- TARF is a Transportation Assessment Replacement Fee that Neenah uses to generate money for projects like road and sidewalk reconstruction.
- A proposal to double it is now headed to Common Council.
- TARF is generated per IAU (Impervious Area Unit), which is just over 3,000 square feet. So, businesses will be more impacted by this change than residential property owners.
(The following is a transcription of the full broadcast story)
I’m your Neenah Neighborhood Reporter Darby McCarthy, with a look at what “TARF” is, and how a plan to increase it could double what property owners here are already paying quarterly.
You may have heard of a “wheel tax,” which is a fee you pay for registering a vehicle in a certain area.
In many places, a wheel tax will pay for local transportation costs.
But in the City of Neenah, a Transportation Assessment Replacement Fee — or TARF — comes from a different measurement called an IAU, which stands for Impervious Area Unit.
Neenah’s Director of Public Works Gerry Kaiser says that all residential properties are charged at just one IAU, so a proposed increase to TARF won't affect homeowners as much as people who own large businesses.
But even for businesses with a lot of square footage, there is an IAU cap of 90.
The City of Neenah’s mayor and Council decided to use IAU to decide how much each property owner should contribute to the TARF.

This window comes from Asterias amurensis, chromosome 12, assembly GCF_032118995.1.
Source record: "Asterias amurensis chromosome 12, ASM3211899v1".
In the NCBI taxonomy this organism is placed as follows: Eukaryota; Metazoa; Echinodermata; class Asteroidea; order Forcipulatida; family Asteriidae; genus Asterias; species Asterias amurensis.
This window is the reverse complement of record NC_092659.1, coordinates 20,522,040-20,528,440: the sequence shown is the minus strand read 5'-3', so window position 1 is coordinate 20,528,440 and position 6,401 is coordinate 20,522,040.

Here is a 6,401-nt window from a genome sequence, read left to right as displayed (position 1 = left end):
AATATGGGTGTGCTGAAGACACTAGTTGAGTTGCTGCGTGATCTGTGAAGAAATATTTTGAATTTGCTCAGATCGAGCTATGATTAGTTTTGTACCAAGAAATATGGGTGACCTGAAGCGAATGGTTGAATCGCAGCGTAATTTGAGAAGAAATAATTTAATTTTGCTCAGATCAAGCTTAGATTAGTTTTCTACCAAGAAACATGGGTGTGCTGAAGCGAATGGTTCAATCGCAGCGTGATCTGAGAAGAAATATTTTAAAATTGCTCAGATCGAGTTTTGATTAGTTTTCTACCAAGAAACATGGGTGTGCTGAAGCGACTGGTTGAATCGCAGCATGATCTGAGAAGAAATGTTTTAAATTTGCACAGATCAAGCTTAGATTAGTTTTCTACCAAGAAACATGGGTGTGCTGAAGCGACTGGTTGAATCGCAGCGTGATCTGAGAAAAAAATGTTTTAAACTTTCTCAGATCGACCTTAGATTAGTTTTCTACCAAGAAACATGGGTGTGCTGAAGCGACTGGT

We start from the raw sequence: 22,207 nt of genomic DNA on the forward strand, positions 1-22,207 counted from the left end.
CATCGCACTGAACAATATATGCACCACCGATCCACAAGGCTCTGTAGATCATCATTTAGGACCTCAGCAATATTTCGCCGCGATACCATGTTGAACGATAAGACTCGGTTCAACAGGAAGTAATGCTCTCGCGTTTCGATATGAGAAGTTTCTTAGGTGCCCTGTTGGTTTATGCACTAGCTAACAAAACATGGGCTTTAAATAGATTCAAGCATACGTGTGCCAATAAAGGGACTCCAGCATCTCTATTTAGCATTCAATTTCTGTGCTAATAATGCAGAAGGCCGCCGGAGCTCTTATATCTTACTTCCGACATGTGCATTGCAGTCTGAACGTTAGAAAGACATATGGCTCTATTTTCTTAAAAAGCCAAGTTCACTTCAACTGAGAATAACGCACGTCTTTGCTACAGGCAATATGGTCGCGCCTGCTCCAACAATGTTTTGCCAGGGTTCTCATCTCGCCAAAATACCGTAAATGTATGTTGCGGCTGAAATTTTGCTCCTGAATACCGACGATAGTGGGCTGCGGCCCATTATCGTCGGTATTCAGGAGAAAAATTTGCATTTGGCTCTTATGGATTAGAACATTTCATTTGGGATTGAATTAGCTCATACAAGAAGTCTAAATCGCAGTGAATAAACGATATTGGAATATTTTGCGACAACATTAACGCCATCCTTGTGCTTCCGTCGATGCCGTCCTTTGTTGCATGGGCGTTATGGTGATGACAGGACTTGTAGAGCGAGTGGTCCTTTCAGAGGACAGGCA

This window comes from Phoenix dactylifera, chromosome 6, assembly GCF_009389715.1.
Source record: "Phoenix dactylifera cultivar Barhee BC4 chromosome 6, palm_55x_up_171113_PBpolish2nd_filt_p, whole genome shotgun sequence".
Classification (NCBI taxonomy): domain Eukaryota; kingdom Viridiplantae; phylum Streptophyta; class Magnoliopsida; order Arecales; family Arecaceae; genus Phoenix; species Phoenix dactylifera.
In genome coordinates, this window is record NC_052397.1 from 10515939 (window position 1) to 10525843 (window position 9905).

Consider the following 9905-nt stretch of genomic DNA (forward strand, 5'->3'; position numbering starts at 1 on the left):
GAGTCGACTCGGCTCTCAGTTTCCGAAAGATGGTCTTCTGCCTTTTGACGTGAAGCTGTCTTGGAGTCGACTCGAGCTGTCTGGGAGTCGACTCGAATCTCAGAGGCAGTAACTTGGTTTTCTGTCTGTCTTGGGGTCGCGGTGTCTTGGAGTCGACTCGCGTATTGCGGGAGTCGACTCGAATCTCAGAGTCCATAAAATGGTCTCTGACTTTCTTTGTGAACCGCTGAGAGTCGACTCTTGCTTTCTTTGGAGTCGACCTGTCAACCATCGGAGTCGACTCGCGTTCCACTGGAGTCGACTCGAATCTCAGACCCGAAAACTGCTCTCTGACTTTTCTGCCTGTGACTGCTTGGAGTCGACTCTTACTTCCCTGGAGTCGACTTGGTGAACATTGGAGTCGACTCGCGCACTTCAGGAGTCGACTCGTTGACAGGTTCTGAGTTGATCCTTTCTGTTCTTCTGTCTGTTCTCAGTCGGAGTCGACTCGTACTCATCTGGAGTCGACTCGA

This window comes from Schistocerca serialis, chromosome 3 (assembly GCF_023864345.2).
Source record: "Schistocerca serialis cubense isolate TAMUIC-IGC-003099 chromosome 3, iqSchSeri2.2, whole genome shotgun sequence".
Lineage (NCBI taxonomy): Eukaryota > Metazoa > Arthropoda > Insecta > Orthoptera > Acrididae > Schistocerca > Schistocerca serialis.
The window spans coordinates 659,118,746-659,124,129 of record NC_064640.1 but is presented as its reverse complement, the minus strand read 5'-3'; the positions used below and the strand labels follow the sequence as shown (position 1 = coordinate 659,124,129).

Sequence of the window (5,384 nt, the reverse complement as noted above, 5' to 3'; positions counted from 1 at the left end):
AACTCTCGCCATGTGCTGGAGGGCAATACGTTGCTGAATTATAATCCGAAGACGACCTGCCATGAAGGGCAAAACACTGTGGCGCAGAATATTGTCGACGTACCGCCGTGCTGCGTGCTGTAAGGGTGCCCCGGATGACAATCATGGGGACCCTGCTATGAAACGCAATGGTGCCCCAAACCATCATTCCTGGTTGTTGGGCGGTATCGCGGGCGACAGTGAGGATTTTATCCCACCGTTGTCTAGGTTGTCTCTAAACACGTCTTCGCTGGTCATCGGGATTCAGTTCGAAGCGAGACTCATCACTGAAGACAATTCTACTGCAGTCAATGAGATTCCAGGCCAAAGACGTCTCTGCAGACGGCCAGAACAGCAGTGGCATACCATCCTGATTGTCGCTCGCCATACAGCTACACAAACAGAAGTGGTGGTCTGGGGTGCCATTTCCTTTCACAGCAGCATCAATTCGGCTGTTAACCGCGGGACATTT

“The wheel tax doesn’t impact large vehicles, and those are actually the vehicles that do the most damage on the streets, so it seemed a little counter-intuitive to leave them out of the mix. With TARF, we capture all of those users that are on our roadways.”
On Monday evening, a resolution to increase Neenah’s TARF per IAU was presented to the [city's finance] committee, and it passed.
But from now on, the TARF will be reviewed annually instead of every five years. And there was an exemption added for the people who’ve already paid the TARF for this year.
According to Kaiser, the costs of labor and materials for construction have been higher since 2020, and Neenah has seen more street construction in that time.
"When we started the program, one of the goals was to get more street work done. Certainly one of the common complaints we hear is the condition of streets, so this was a program that was used to try and accelerate some the street work that we need to have done."
Next, this proposal will go before the city’s Common Council for a vote.